On Tuesday, the bulk of the Twittersphere came together, with partisan divisions falling to the wayside, if only for a few brief moments in time. The source: a Zoom video recording of trial proceedings in Texas's 394th Judicial District Court, in which Presidio County attorney Rod Ponton appeared on-screen in the form of a wide-eyed kitten. Someone, it seemed, had gotten ahold of the filter settings.
"I'm here live," he said. "I'm not a cat."
"I can…I can see that," replied Judge Roy Ferguson.
So far, the clip has racked up more than 3.6 million views on YouTube and over 26.9 million on Twitter. "If I can make the country chuckle for a moment in these difficult times they're going through," he told The New York Times in an interview, "I'm happy to let them do that at my expense."
Such a light moment is a nice reprieve in a bleak era. It can also make us forget the enormous power people like Ponton wield, and the capacity they have to use that power for very bad things.
For example, a Reason investigation in 2014 and subsequent documentary reported that, as a prosecutor, Ponton leveraged the gears of the federal government in a yearslong effort to level bogus drug charges against a woman in Alpine, Texas, ultimately succeeding at destroying her business.
The target, Ilana Lipsen, was his alleged former lover; she says she had one sexual encounter with him after arriving in town as an 18-year-old college student in 2003. (Ponton, who is now 69, would have been in his early 50s.) Lipsen told Reason that she was "disgusted with herself," and although she noticed odd behavior from Ponton afterward—she recounted him driving by her house, for example—she cut ties.
Until 2012, that is, when she would have no choice but to reconnect with Ponton. Nearly a decade later, Lipsen had opened her own store, The Purple Zone, which sold smoking supplies. Anthony Fisher, who reported this story in 2014, described what happened next:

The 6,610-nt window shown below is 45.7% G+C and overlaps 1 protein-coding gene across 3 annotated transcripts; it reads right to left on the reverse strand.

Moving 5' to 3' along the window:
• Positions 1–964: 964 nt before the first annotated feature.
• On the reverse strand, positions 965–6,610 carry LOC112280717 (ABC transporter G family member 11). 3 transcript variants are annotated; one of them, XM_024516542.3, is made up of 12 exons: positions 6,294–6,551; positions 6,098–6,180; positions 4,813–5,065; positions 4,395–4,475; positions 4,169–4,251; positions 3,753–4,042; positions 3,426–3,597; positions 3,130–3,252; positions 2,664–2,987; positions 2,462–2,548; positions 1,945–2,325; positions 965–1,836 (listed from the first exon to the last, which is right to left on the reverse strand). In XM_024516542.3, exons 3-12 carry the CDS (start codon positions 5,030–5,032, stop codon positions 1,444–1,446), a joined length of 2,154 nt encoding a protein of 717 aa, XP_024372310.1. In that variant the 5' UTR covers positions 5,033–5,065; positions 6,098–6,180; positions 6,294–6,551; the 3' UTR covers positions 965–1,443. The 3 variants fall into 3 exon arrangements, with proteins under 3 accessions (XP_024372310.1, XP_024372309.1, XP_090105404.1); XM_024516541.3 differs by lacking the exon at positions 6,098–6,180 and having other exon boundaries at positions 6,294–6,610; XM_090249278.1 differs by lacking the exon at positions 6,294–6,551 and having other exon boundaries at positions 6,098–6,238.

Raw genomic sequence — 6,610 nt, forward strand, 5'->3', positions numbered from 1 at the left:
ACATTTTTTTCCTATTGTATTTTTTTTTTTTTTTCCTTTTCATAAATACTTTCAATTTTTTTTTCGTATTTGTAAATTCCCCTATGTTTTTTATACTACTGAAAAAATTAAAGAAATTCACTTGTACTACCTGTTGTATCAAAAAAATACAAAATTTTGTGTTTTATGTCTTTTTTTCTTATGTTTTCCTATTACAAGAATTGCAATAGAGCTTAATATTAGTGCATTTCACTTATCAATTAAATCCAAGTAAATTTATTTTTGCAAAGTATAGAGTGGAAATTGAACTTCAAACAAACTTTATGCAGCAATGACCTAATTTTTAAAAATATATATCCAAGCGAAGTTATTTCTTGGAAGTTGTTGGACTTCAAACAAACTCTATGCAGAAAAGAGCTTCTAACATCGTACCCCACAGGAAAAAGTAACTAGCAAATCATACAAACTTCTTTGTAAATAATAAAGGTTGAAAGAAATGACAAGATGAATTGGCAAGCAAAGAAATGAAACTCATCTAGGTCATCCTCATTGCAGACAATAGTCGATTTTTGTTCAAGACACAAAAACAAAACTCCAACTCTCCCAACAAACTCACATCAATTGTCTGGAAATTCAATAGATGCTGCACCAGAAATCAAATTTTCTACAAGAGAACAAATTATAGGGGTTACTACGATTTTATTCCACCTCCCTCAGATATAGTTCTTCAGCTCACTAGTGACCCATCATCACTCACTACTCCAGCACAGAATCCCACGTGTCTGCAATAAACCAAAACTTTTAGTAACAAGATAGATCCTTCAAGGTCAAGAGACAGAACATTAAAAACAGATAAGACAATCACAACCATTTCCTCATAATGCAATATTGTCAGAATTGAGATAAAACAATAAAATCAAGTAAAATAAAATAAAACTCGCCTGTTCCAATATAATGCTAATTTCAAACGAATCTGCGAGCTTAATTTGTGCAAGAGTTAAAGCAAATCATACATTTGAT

In March 2012, "10-12 men came in, SWAT team style" to the Purple Zone, Lipsen recalls. They told her she was not under arrest, but cuffed her and threw her in the back of a police van while they searched her store, seized personal property including computers, a cell phone, and hard drives. They also took numerous packets of what Lipsen sells as potpourri in the incense section of the store, adorned with the colorful brand names such as "Dr. Feelgood," "Scooby Snax" and "Bomb! Marley."
According to Ponton, then the district attorney in Brewster County, Texas, Lipsen's potpourri qualified as "spice"—synthetic cannabinoids. The only problem: Her products were legal, as state-sponsored lab tests would confirm over and over.
Eight months later, Ponton had her arrested anyway. He also arrested her mother, who did not work at the store, charging both with "possession and distribution of a controlled substance"—a felony. Ponton cited a little-known rule on "analogues," which, as Fisher wrote, "are chemicals that are not prohibited but are similar enough to controlled substances that they become illegal depending on who interprets the data." Lipsen had the products tested in private labs and likewise had proof that the substances weren't illegal.
That didn't matter to Ponton. The Drug Enforcement Administration (DEA) would go on to make several undercover purchases over the next few years, and Ponton would continue to beg the state for testing money, apparently hoping that a lab result would finally yield the proof he needed to substantiate the criminal charges he wanted to bring against her.
He was denied the funding. So he got creative, setting his sights on Project Synergy Phase II, a national day of DEA raids on May 7, 2014, organized by the Obama administration to track down synthetic drug pushers who were allegedly using their earnings to fund terrorist groups in the Middle East.